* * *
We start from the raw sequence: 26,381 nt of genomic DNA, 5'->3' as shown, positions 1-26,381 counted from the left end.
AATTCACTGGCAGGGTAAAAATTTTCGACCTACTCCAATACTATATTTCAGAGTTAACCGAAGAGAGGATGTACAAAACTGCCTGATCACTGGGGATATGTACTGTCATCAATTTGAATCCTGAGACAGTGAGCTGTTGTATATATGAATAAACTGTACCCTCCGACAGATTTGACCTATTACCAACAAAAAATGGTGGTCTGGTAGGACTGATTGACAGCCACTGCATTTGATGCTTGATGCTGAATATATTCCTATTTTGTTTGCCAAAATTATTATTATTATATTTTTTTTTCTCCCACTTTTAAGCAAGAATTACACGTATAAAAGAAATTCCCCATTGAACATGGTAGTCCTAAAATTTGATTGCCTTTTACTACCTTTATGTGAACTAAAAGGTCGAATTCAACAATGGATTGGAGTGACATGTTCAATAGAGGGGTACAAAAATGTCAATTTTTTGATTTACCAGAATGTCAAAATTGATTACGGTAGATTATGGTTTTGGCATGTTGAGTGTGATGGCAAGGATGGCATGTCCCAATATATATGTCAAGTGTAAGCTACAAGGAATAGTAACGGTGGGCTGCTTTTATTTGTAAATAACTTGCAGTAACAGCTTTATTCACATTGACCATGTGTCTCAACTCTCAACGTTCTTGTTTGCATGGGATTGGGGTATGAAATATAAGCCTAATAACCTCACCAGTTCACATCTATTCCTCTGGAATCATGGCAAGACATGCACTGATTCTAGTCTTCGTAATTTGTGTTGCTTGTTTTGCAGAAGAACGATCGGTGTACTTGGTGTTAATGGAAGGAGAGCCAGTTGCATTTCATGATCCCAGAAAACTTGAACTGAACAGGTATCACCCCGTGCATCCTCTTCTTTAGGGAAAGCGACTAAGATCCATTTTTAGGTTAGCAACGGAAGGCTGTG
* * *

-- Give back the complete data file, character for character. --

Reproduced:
We start from the raw sequence: 26,381 nt of genomic DNA, 5'->3' as shown, positions 1-26,381 counted from the left end.
AATTCACTGGCAGGGTAAAAATTTTCGACCTACTCCAATACTATATTTCAGAGTTAACCGAAGAGAGGATGTACAAAACTGCCTGATCACTGGGGATATGTACTGTCATCAATTTGAATCCTGAGACAGTGAGCTGTTGTATATATGAATAAACTGTACCCTCCGACAGATTTGACCTATTACCAACAAAAAATGGTGGTCTGGTAGGACTGATTGACAGCCACTGCATTTGATGCTTGATGCTGAATATATTCCTATTTTGTTTGCCAAAATTATTATTATTATATTTTTTTTTCTCCCACTTTTAAGCAAGAATTACACGTATAAAAGAAATTCCCCATTGAACATGGTAGTCCTAAAATTTGATTGCCTTTTACTACCTTTATGTGAACTAAAAGGTCGAATTCAACAATGGATTGGAGTGACATGTTCAATAGAGGGGTACAAAAATGTCAATTTTTTGATTTACCAGAATGTCAAAATTGATTACGGTAGATTATGGTTTTGGCATGTTGAGTGTGATGGCAAGGATGGCATGTCCCAATATATATGTCAAGTGTAAGCTACAAGGAATAGTAACGGTGGGCTGCTTTTATTTGTAAATAACTTGCAGTAACAGCTTTATTCACATTGACCATGTGTCTCAACTCTCAACGTTCTTGTTTGCATGGGATTGGGGTATGAAATATAAGCCTAATAACCTCACCAGTTCACATCTATTCCTCTGGAATCATGGCAAGACATGCACTGATTCTAGTCTTCGTAATTTGTGTTGCTTGTTTTGCAGAAGAACGATCGGTGTACTTGGTGTTAATGGAAGGAGAGCCAGTTGCATTTCATGATCCCAGAAAACTTGAACTGAACAGGTATCACCCCGTGCATCCTCTTCTTTAGGGAAAGCGACTAAGATCCATTTTTAGGTTAGCAACGGAAGGCTGTG